Verdict: 3 Splashing Stars Out of 5

Check out more of Sujoy’s work at OneKnighStand and Bollypop!

For more about the London Indian Film Festival head over to their website or twitter feed!

Let us know what you thought of the review in the comment section below and do continue to check out Upodcast for more coverage of the LIFF!

@asimburney

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Anurag Kashyap chats with Upodcast at LIFF 2012

Anurag Kashyap, the firebrand director, was at the London Indian film Festival which is going on this week and took the time to speak to Upodcast! Sujoy discusses the differences between his brother and his approach to masala cinema, the music of Gangs Of WasseyPur and much more in a pretty short chat!

The movie as well as the Festival which runs until 3rd of July has been setting the city in a blaze of excitement with celebrity appearances and the whose who of Londontown.

You can head over to the Official website for more information as well as the programme of amazing movies they are showcasing by clicking here.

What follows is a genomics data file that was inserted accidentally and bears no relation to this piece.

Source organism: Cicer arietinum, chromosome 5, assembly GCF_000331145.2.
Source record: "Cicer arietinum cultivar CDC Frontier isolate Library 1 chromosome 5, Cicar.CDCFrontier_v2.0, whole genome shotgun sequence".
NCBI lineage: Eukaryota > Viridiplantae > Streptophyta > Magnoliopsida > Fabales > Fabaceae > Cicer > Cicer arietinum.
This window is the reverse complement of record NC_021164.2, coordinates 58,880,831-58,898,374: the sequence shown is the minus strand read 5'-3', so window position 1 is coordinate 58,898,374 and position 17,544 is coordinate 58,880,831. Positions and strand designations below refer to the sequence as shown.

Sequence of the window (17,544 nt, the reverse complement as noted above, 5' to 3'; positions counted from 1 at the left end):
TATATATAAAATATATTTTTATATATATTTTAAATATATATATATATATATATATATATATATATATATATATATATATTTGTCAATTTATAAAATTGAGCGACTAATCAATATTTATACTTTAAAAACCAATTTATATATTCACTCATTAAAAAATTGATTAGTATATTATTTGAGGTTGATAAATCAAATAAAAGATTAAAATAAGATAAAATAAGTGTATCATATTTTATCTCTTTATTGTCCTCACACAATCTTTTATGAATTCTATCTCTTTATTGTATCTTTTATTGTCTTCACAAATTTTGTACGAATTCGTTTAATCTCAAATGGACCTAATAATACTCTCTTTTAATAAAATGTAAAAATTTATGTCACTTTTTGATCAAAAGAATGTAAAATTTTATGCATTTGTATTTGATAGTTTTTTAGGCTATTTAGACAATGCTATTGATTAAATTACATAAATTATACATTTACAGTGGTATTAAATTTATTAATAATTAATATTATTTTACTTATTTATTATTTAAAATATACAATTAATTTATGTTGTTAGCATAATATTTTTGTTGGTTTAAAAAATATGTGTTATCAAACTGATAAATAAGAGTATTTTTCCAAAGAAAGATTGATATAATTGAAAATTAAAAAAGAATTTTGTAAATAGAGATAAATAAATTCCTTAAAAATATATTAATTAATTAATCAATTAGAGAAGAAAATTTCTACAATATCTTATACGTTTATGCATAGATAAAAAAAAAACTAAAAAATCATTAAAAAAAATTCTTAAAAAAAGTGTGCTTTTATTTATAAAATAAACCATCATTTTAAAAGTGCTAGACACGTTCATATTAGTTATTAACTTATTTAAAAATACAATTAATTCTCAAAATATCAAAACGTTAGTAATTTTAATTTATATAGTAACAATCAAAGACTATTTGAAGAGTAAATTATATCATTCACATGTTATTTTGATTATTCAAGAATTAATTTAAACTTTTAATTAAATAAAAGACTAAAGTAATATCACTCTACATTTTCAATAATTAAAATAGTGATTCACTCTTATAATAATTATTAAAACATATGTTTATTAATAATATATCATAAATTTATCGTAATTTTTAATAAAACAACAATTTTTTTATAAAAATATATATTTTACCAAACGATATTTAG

Here is an excerpt from the Press Team about what went down at the premiere!

The third edition of the hugely popular London Indian Film Festival (June 20-July 3) got off to an explosive start with the sold out UK premiere of director Anurag Kashyap’s Gangs of Wasseypur. It was standing room only at the Cineworld Haymarket as film buffs from across the world jostled for space at the glittering red carpet arrivals. Anurag Kashyap arrived looking natty in a Narendra Kumar creation. Actress Tannishtha Chatterjee, whose film Dekh Indian Circus plays June 23 at the Watermans Arts Centre and June 24 at BFI Southbank, glittered in a Khubsoorat outfit as did Rang Rasiya (Colours of Passion) stunner Ferena Wazeir.